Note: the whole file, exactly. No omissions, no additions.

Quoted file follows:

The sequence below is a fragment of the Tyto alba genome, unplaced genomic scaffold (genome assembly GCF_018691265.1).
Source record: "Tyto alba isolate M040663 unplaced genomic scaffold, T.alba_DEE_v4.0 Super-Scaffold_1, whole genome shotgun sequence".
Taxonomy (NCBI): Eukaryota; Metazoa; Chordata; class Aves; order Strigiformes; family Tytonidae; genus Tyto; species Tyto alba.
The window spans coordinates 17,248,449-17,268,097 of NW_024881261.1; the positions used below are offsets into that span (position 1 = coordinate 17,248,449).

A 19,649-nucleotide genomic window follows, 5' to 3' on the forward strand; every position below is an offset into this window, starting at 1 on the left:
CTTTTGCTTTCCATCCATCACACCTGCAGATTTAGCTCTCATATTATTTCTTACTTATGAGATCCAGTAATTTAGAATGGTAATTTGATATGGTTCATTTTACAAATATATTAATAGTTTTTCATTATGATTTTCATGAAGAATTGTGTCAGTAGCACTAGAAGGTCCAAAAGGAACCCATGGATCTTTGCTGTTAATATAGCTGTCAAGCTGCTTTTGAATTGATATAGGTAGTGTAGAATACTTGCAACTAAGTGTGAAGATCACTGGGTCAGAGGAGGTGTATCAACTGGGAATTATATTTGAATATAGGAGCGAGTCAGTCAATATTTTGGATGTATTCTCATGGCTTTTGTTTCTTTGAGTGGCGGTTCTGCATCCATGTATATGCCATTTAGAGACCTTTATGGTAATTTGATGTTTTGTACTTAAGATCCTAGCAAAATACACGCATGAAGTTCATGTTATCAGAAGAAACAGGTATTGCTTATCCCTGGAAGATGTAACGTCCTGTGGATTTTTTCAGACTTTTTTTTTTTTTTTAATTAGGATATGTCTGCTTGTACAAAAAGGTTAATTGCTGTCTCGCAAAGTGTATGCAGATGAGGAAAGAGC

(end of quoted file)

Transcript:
The sequence below is a fragment of the Tyto alba genome, unplaced genomic scaffold (genome assembly GCF_018691265.1).
Source record: "Tyto alba isolate M040663 unplaced genomic scaffold, T.alba_DEE_v4.0 Super-Scaffold_1, whole genome shotgun sequence".
Taxonomy (NCBI): Eukaryota; Metazoa; Chordata; class Aves; order Strigiformes; family Tytonidae; genus Tyto; species Tyto alba.
The window spans coordinates 17,248,449-17,268,097 of NW_024881261.1; the positions used below are offsets into that span (position 1 = coordinate 17,248,449).

A 19,649-nucleotide genomic window follows, 5' to 3' on the forward strand; every position below is an offset into this window, starting at 1 on the left:
CTTTTGCTTTCCATCCATCACACCTGCAGATTTAGCTCTCATATTATTTCTTACTTATGAGATCCAGTAATTTAGAATGGTAATTTGATATGGTTCATTTTACAAATATATTAATAGTTTTTCATTATGATTTTCATGAAGAATTGTGTCAGTAGCACTAGAAGGTCCAAAAGGAACCCATGGATCTTTGCTGTTAATATAGCTGTCAAGCTGCTTTTGAATTGATATAGGTAGTGTAGAATACTTGCAACTAAGTGTGAAGATCACTGGGTCAGAGGAGGTGTATCAACTGGGAATTATATTTGAATATAGGAGCGAGTCAGTCAATATTTTGGATGTATTCTCATGGCTTTTGTTTCTTTGAGTGGCGGTTCTGCATCCATGTATATGCCATTTAGAGACCTTTATGGTAATTTGATGTTTTGTACTTAAGATCCTAGCAAAATACACGCATGAAGTTCATGTTATCAGAAGAAACAGGTATTGCTTATCCCTGGAAGATGTAACGTCCTGTGGATTTTTTCAGACTTTTTTTTTTTTTTTAATTAGGATATGTCTGCTTGTACAAAAAGGTTAATTGCTGTCTCGCAAAGTGTATGCAGATGAGGAAAGAGC